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LT3 ch5 recursivefunctions

Ch

ng 5

Hàm đ quy

 Recursive Function Theory

Lý thuy t tí
ính toá
án
ttính
to
toán



Gödel's Incompleteness Theorem




Zero, Successor, Projector Functions



Functional Composition

PGS.TS. Phan Huy Khá
Khánh



Primitive Recursion

khanhph@vnn.vn



Proving Functions are Primitive Recursive



Ackermann's Function

(Theory
(Theory of
of Computation)
Computation)

Ch ng 5
Hàm đ quy
Hàm
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Maths Functions

Computation

An example function:


 Get N a set of Natural Numbers :

Range

Domain
N

N

f (n) = n2 + 1
3

N = { 0, 1, 2, … }
 Building the functions on N
For examples :

x +y
x* y
xy
x 2 + y2

10
f (3) = 10

We need a way to define functions

are computable functions

We need a set of basic functions
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Complicated Functions

Function is computable

x  ( y + z)


Factorial function:
n! = n  (n-1)  (n-2)  …  2  1

is complicated functions from the addition and

multiplication function


is computable :

is computable:

there is a sequence of multiplication operations
 The factorial function is not alone the composition of the
addition and multiplication operations

there is a sequence of operations
of the addition and the multiplication

 The number of multiplication oprations depends on

Attention :

n

There are also many functions that are not composed
from the basis functions

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1


Recursivity

Function is computable
Why is computable?

Factorial function is a recursive definition:
0!
=1
(n + 1) ! = (n + 1)  n !
Uses the recursivity to define some functions
f(n + 1)
is defined from:
f(n)
Start at:
f(0)

 Basic primitive recursive functions:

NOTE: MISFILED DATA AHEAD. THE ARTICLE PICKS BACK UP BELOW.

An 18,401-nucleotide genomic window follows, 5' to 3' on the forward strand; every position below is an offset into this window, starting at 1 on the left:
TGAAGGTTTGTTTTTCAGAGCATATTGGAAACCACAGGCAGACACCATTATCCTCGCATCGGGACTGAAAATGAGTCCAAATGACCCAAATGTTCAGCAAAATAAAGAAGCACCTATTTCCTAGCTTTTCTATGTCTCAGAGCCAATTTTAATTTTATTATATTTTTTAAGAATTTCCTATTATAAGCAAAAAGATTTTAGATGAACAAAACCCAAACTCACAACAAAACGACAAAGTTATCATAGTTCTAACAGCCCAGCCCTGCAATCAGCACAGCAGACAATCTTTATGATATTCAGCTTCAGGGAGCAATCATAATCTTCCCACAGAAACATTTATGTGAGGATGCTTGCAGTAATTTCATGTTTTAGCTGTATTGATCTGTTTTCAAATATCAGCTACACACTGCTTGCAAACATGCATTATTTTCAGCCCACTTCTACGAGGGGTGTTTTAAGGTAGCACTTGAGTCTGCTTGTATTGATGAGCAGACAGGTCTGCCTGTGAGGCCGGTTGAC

Computation on the natural number N

 Primitive Recursive Function:


Any function built from the basic primitive recursive
functions

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Computable functions

Gödel's Incompleteness Theorem
 “Any interesting consistent system must be incomplete;
that is, it must contain some unprovable propositions”
propositions”

 Basic set of Recursive primitive functions
 Primitive Recursive Functions :
 Mechanism for composition of functions
 by combining previously-defined functions
 composition
 Clearly

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 Hierarchy of Functions
1. PrimitivePrimitive-Recursive Functions
2. Recursive (
(-recursive) Functions

and/or recursive definitions

they are infinite in number

3. Interesting wellwell-defined Functions but "unprovable
"unprovable""
 BB Function

Some can have any arity (unary, binary, …)
f (n1, n2 , …, nm), m  1
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Primitive Recursive Functions

Zero, Successor, Projector Functions
 Zero function:

 Defined over the domain I = set of all nonnon-negative
integers
 or domain I×I
 or domain I×I×I, etc.
etc.

z(x)
(x) = 0, for all x  I

 Successor function:
s(x)
(x) = x+1

 Definition:

Functions are said to be Primitive Recursive
if they can be built



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 Projector functions:
p1(x1, x2) = x1

from the basic functions (zero, successor, and projection)
using functional composition and/or primitive recursion

p2(x1, x2) = x2

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2


Example of Primitive Recursives

Subtraction
 pred(0) = 0
pred(x+1) = x

 Constants are Primitive Recursive:
2 = s(s(z(x)))
s(s(z(x)))
3 = s(s(s(z(x))))
s(s(s(z(x))))
5 = s(s(s(s(s(z(x))))))

 monus(x, 0)